Illustrated Architecture Dictionary .................................... Illustrated FURNITURE Glossary

Fret
Alternate name in architecture: key pattern
Alternate name in furniture: Chinese key


Architecture

An ornamental design consisting of repeated and symmetrical figures, often in relief, contained within a band or border

Old French: "fret" = grating

Some historians feel that the Greek key (illustrated above) has its basis in the Greek myth of the labyrinth that imprisoned the minotaur.

A meander is a running ornament consisting of a fret design with many involved turnings and an intricate variety of designs

A type of running ornament

Found in classical Greek and Roman architecture and derivatives, including
Beaux Arts Classicism, Classical Revival, Federal, Georgian Revival, Greek Revival, Neoclassicism, Renaissance Revival, Second Empire

Spiral, Meander, Key Pattern, Maze

The spiral is a universal element in all decoration, in primitive as well as in the most sophisticated art. The running spiral (also known as running dog,wave scroll or Vitruvian scroll) and the meander (also known as Greek fret, Greek key, labyrinth, maze, key pattern) are curved and angular variations of the same motif.

Other figures, for example the four-strand spiral and the swastika, are similarly related.

Spiral and meander motifs, and their intermediate forms, have a long history in the Mediterranean....

Meanders and key patterns are today closely associated with Greek art and architecture. In the formalized Orders of architecture the meander motif was assigned to flat vertical surfaces. In the eighteenth-century European revival of interest in classical Greece as a source of ornament, it was the in the meander and key patterns which, above all others, signified Greek style and taste.

It is generally accepted that the name of the motif [meander] refers to the winding river Meander in Anatolia, Turkey... The connection with water perhaps persists in Roman times, when the motif is frequently used on mosaic floors in bath houses.With few exceptions, these motifs carry no symbolic messages in Greek andRoman art.

In Greek vase painting of the fifth century BC, however, the meander became associated with a popular story drawn from the legends concerning King Minos of Crete, the story of Theseus slaying the Minotaur and finding his way in and out of the labyrinth. In these representations Theseus and the Minotaur - part bull, part man - are shown as realistic figures, while the Labyrinth is often indicated by a simple meander border, attached to a door post or pillar representing the entrance. In these scenes, therefore, the meander border became the conventional sign or ideogram for the Labyrinth.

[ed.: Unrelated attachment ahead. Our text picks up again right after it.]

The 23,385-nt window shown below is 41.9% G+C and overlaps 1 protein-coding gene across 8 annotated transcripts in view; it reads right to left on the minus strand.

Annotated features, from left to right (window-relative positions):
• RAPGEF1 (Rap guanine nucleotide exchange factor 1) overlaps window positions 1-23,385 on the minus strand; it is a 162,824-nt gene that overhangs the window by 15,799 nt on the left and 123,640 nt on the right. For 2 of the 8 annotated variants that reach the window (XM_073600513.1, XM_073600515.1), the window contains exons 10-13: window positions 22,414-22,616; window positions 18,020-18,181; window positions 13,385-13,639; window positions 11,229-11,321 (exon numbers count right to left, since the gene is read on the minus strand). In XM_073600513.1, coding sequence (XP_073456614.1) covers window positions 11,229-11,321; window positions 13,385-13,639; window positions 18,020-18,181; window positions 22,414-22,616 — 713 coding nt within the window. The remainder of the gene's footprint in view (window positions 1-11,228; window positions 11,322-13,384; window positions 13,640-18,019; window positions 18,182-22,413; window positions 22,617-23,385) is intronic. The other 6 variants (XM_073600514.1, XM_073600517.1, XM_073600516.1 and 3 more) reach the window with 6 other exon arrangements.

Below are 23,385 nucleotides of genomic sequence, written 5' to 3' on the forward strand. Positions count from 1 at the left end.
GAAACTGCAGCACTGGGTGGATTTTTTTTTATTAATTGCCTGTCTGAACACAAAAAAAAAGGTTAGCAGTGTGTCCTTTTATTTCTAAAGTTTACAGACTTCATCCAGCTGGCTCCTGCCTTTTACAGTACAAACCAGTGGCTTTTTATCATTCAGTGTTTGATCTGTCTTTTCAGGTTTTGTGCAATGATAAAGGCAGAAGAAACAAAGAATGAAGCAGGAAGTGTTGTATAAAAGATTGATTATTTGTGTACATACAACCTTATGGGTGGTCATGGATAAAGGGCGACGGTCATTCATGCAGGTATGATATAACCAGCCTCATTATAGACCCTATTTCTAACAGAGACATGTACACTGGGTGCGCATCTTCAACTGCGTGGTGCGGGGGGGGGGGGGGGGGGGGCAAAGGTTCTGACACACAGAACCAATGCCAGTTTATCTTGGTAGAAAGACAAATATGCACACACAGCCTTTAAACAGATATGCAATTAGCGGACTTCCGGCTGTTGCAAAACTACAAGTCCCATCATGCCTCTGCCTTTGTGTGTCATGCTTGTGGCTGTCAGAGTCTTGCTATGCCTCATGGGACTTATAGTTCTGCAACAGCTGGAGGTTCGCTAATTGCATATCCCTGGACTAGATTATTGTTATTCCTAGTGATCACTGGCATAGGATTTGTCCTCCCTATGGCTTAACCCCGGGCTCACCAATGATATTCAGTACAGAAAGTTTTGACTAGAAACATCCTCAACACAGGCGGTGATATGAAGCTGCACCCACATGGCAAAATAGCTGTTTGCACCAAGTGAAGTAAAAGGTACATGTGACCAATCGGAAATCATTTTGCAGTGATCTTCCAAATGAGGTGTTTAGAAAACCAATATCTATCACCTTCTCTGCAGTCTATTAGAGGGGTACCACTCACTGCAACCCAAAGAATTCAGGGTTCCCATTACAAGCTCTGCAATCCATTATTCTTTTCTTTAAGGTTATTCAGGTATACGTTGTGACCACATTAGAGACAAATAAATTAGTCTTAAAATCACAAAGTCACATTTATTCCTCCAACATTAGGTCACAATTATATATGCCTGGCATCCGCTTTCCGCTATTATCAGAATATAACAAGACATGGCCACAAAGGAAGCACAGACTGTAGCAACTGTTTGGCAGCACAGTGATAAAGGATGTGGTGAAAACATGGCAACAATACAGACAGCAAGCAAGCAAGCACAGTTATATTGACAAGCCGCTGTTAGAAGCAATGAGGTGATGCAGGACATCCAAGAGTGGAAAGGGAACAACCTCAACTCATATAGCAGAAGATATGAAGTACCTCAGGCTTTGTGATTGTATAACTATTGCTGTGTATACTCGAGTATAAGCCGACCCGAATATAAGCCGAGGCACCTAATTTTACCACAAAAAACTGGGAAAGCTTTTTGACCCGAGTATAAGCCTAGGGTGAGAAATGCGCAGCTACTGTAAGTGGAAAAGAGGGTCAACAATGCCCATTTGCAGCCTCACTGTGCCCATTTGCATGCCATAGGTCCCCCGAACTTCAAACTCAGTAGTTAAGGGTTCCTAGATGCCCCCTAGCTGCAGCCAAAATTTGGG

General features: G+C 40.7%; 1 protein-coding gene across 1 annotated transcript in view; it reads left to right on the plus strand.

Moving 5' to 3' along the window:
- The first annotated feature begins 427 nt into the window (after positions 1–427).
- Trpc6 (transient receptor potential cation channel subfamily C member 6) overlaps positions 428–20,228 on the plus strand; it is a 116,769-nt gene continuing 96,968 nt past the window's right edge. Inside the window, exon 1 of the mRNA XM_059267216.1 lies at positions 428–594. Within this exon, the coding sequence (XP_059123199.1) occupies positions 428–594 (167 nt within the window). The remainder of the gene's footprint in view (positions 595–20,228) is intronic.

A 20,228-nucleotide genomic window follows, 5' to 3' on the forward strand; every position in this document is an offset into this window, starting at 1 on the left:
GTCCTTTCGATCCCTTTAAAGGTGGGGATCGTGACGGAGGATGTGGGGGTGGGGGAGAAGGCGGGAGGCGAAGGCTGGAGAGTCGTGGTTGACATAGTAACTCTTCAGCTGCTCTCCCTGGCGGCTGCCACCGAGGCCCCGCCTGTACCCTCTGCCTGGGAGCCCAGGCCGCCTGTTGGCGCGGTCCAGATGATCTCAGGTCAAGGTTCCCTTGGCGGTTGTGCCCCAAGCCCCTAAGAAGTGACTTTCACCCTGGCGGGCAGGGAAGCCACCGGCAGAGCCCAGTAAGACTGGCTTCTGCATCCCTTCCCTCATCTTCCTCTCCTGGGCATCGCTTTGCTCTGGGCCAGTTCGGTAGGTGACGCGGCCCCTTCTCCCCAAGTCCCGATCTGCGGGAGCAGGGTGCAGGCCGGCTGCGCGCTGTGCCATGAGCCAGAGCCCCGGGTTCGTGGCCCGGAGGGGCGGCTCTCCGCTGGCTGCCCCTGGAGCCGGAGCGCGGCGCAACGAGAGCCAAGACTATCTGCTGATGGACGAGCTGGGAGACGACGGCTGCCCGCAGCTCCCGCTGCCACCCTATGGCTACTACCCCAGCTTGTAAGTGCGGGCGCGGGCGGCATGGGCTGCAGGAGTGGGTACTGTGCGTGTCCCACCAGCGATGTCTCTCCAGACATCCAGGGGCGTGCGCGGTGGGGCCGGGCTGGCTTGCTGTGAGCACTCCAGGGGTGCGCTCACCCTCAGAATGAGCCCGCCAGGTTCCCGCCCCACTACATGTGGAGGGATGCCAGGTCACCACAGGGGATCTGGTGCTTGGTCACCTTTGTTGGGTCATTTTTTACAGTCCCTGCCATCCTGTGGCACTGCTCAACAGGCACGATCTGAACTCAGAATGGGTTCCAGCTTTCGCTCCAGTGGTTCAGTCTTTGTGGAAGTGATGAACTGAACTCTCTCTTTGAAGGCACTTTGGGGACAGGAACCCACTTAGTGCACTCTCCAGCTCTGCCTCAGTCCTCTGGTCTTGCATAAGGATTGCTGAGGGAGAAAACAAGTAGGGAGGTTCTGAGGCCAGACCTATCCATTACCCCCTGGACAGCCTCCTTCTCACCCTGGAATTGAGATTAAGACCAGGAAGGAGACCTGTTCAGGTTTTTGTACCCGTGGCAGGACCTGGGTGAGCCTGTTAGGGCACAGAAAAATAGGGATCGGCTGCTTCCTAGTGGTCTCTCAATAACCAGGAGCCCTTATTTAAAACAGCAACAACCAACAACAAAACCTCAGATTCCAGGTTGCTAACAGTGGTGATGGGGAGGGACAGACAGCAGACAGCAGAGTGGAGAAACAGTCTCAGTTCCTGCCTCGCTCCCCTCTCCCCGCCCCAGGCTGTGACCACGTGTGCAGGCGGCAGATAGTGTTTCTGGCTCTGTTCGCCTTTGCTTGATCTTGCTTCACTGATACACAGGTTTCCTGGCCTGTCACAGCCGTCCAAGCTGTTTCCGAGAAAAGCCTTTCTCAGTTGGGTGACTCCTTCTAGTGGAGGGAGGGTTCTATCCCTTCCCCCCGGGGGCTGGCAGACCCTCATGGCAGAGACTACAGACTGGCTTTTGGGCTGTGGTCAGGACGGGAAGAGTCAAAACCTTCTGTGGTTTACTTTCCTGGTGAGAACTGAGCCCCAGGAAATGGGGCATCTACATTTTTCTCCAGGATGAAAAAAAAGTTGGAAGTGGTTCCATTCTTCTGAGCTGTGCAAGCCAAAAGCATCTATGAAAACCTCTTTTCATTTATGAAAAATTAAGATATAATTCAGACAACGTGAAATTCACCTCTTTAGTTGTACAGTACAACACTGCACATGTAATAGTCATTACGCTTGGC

- British Museum Pattern Books: Roman Designs, by Eva Wilson, 1999, p. 12.

Chinese fret

Chinese fret: Lattice ornament on balustrades, gates, friezes, and railings, made of square-sectioned timber, and forming square and rectangular patterns, with diagonals adding triangular and other shapes.

Highly developed by both the Chinese and the Japanese for textiles as well as for architectural ornament, the fret occurs not only as a band but also as a complicated allover pattern, sometimes with acute and obtuse angles instead of the more usual right angles.

The word "chinoiserie" comes from the French language. It means simply, "Chinese like." The concept of Chinoiserie fretwork has been employed in architecture and interior design for several centuries. The best known designer that made Chinoiserie a household standard is Thomas Chippendale who visited China during the development of his own cabinetry studio in Great Britain in the middle of the 18th century. The Chinoiserie introduced by Chippendale caught the design world's attention and spread immediately throughout Europe. The staggered vertical and horizontal lines of this fretwork motif are common in ancient Chinese architecture and still used today.
Digitized by the Smithsonian Institute.

This is a book by the Cutting and Delaney firm of buffalo, a large and important influence in the Orientalism movement the late 19th century.

(Special thanks to Paul Tucker for the alert on this.)


Furniture

Fretwork: Ornamental woodwork cut to represent small interlacing fillets or trellis work.

It is usually made in a complicated, repeating, geometric pattern.

A favored technique of Chippendale in his Chinese period (mid-18th century)

Scroll saw: In the 19th century, the Victorians used scroll saws for the cutting of fretwork. See photos and explanation of a large treadle lathe and scroll saw. See also: photo of hand crank scroll saw and photo of antique treadle powered scroll saw.

Moorish fretwork: The Moors possessed a large part of Spain during the early Gothic period, and thus greatly influenced the style of Spanish and Portuguese art, architecture, and decoration.


Examples from Buffalo:

Other examples:


Photos and their arrangement 2002 Chuck LaChiusa
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